|The first excerpt represents the element of Air. It speaks of mental influences and the process of thought, and is drawn from The Mysterious Affair at Styles by Agatha Christie:
us. In the room below, John and Mary were together once more,
while Alfred Inglethorp and Miss Howard were in custody. Now at
last, I had Poirot to myself, and could relieve my still burning
Poirot did not answer me for a moment, but at last he said:
"I did not deceive you, mon ami. At most, I permitted you to
"Yes, but why?"
"Well, it is difficult to explain. You see, my friend, you have
a nature so honest, and a countenance so transparent,
that--enfin, to conceal your feelings is impossible! If I had
The Mysterious Affair at Styles
|The second excerpt represents the element of Fire. It speaks of emotional influences and base passions, and is drawn from The Three Musketeers by Alexandre Dumas:
he might expect to be removed from his command by the Duc
d'Angouleme, by Bassompierre, or by Schomberg, who were all
eager for his post, did but little, lost his days in
wavering, and did not dare to attempt any great enterprise
to drive the English from the Isle of Re, where they still
besieged the citadel St. Martin and the fort of La Pree, as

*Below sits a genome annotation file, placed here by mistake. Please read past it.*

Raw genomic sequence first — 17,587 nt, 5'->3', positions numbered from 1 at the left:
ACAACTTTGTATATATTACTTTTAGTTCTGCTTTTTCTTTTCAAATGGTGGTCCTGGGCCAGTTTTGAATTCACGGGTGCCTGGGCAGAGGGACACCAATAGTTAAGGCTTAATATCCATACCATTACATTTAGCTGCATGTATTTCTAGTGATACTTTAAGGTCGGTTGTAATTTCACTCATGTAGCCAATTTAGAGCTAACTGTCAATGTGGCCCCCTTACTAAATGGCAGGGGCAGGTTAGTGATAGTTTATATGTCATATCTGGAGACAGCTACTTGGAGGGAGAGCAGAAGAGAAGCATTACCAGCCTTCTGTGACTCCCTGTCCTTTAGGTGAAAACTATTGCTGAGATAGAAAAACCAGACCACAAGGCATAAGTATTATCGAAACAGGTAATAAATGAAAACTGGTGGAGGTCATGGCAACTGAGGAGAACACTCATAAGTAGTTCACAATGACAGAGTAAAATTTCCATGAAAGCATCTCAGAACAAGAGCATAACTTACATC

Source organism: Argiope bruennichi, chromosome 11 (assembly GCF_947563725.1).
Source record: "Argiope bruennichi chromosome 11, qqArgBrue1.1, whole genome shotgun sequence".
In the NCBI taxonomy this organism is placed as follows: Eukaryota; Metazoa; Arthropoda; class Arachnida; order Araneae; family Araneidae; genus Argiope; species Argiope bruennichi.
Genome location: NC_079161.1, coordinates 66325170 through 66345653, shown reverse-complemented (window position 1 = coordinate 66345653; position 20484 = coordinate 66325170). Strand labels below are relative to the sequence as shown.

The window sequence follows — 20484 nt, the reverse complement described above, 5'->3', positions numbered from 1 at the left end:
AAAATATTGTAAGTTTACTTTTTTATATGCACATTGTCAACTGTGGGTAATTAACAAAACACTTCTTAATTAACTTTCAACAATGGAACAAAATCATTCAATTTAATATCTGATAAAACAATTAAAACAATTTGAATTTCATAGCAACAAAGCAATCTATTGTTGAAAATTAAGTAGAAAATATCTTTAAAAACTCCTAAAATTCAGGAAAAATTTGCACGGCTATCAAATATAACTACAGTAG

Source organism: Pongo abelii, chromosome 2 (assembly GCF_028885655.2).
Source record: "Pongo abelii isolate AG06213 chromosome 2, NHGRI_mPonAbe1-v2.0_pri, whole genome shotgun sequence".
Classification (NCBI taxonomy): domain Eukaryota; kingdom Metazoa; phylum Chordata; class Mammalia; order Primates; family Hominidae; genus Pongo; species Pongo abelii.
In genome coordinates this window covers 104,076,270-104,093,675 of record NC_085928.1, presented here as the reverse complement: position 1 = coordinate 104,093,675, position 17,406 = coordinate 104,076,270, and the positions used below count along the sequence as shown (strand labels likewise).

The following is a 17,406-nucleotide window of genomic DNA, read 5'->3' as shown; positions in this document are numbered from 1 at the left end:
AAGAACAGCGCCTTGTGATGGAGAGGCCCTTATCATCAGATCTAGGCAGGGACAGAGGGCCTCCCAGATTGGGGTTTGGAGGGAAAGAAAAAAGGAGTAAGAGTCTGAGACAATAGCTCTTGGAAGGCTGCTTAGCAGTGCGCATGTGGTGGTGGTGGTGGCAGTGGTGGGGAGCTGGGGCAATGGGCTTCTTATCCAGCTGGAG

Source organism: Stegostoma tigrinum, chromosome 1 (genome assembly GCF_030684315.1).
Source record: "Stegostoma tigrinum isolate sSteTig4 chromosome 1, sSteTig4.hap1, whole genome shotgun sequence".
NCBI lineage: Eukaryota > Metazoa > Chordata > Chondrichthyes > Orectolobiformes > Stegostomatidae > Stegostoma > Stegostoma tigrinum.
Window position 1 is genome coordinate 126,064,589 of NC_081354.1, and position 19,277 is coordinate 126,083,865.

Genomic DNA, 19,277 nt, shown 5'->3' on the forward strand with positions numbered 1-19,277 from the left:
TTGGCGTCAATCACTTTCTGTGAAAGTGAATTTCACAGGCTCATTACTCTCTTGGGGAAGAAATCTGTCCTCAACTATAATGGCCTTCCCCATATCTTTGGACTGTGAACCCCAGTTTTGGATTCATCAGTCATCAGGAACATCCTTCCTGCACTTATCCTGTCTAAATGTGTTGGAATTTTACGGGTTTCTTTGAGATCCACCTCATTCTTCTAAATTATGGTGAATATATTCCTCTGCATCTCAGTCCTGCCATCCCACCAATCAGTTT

on their side the French were besieging La Rochelle.
D'Artagnan, as we have said, had become more tranquil, as
always happens after a post danger, particularly when the
danger seems to have vanished. He only felt one uneasiness,
and that was at not hearing any tidings from his friends.
The Three Musketeers
|The third excerpt represents the element of Water. It speaks of pure spiritual influences and feelings of love, and is drawn from Proposed Roads To Freedom by Bertrand Russell:
notably the I. W. W. in America and Guild
Socialism in England. From this historical survey
we shall pass to the consideration of some of the
more pressing problems of the future, and shall try
to decide in what respects the world would be happier
if the aims of Socialists or Syndicalists were
My own opinion--which I may as well indicate
at the outset--is that pure Anarchism, though it
should be the ultimate ideal, to which society should
continually approximate, is for the present impossible,
|The fourth excerpt represents the element of Earth. It speaks of physical influences and the impact of the unseen on the visible world, and is drawn from Adieu by Honore de Balzac:
mantles and pelisses, were now on the snow, crouching before the fire.
One door of the carriage was already torn off.
No sooner did the men about the fire hear the tread of the major's
horse than a hoarse cry, the cry of famine, arose,--
"A horse! a horse!"
Those voices formed but one voice.
"Back! back! look out for yourself!" cried two or three soldiers,
aiming at the mare. Philippe threw himself before his animal, crying
"You villains! I'll throw you into your own fire. There are plenty of
dead horses up there. Go and fetch them."